We are definitely feeling a sense of Buddy haunting us, to be sure. I mean, this theater is the place he visited. He attended many, if not most, of the shows here.
Trinity Repertory Company
Lope de Vega’s classic story of how the powerless stood up to authority — and won –deserves better treatment than clumsy caricature.
This thoroughly cockamamy world offers the kind of guilty pleasure that you hope never ends.
Critic Eric Bentley valued the theater of audacity above all, and that is just what is on glorious display in Trinity Rep’s marvelously nervy A Lie of the Mind.
Chekhov’s jokes are the inevitable by-products of his characters confronting life’s absurdities; Christopher Durang is content to wring laughs out of wacky situations and cartoon caricatures.
Given his full-throttle depiction of the myopia of middle class mores, Bruce Norris is more in the flamboyant satiric line of Sinclair Lewis, who also trained his sharp ear and eye on the Midwest, the American heartland, jabbing away at American delusions of community, status, and self-satisfaction.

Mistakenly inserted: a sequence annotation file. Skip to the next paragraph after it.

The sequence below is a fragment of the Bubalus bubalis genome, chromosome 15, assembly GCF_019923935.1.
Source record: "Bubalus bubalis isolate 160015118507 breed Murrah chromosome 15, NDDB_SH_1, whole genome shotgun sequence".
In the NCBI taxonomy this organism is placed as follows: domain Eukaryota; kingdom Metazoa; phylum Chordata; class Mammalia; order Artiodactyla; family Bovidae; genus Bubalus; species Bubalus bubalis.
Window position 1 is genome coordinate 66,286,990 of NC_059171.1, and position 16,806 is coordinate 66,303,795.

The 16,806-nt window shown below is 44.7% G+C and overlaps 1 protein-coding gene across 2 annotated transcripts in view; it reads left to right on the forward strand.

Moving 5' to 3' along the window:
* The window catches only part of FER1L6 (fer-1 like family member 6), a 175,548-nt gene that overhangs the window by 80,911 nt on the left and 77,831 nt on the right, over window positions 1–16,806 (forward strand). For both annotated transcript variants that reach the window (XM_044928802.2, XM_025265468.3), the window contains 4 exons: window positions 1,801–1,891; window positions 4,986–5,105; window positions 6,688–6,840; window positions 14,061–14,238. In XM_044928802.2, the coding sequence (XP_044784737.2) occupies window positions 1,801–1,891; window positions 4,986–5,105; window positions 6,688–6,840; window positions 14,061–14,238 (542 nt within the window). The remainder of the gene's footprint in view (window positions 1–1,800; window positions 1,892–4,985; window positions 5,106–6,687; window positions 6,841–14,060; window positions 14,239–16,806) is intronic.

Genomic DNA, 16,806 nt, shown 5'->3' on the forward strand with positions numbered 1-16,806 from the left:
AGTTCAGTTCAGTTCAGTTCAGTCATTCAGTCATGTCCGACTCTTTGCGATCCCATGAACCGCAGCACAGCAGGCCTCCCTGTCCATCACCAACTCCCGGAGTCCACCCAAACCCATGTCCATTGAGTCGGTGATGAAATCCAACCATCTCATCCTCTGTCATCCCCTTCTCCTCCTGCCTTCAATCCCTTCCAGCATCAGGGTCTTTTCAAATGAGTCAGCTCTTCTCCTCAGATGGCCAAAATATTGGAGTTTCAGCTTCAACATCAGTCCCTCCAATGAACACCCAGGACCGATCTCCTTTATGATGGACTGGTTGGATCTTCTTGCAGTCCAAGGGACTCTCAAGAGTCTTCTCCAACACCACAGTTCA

It is encouraging that the list of recommendations for October isn’t filled with musicals. Are straight plays back? I wouldn’t count on it in this economic climate. So let’s bask in the chance to hear words without music.
Every September proffers an explosion of productions; as usual, my eclectic picks, driven by my prejudice for the new. There are few world premieres among the openers this season, aside from the Provincetown Tennessee Williams Theater Festival’s “Once in a Lifetime” and Arts Emerson’s presentation of The Foundry Theatre’s “How Much is Enough.”
Any month that includes an attempt to get kids into the poetry of Shakespeare, inspirational women, and talking chickens looks fairly promising. By Bill Marx 1: Shakespeare and the Language that Shaped a World by Kevin G. Coleman. Directed by Jenna Ware. Presented by Shakespeare and Company at the Elayne P. Bernstein Theatre, Lenox, MA, […]
By Bill Marx October includes the usual line-up of plays by seal-of-approval dramatists, Edward Albee and Conor McPherson, but there’s some welcome new blood, from Punchdrunk’s athletic adaptation of “Macbeth” to “Little Black Dress,” playwright Ronan Noone’s latest salvo at our national psyche, and “The Overwhelming,” the Boston premiere of a critically acclaimed study of […]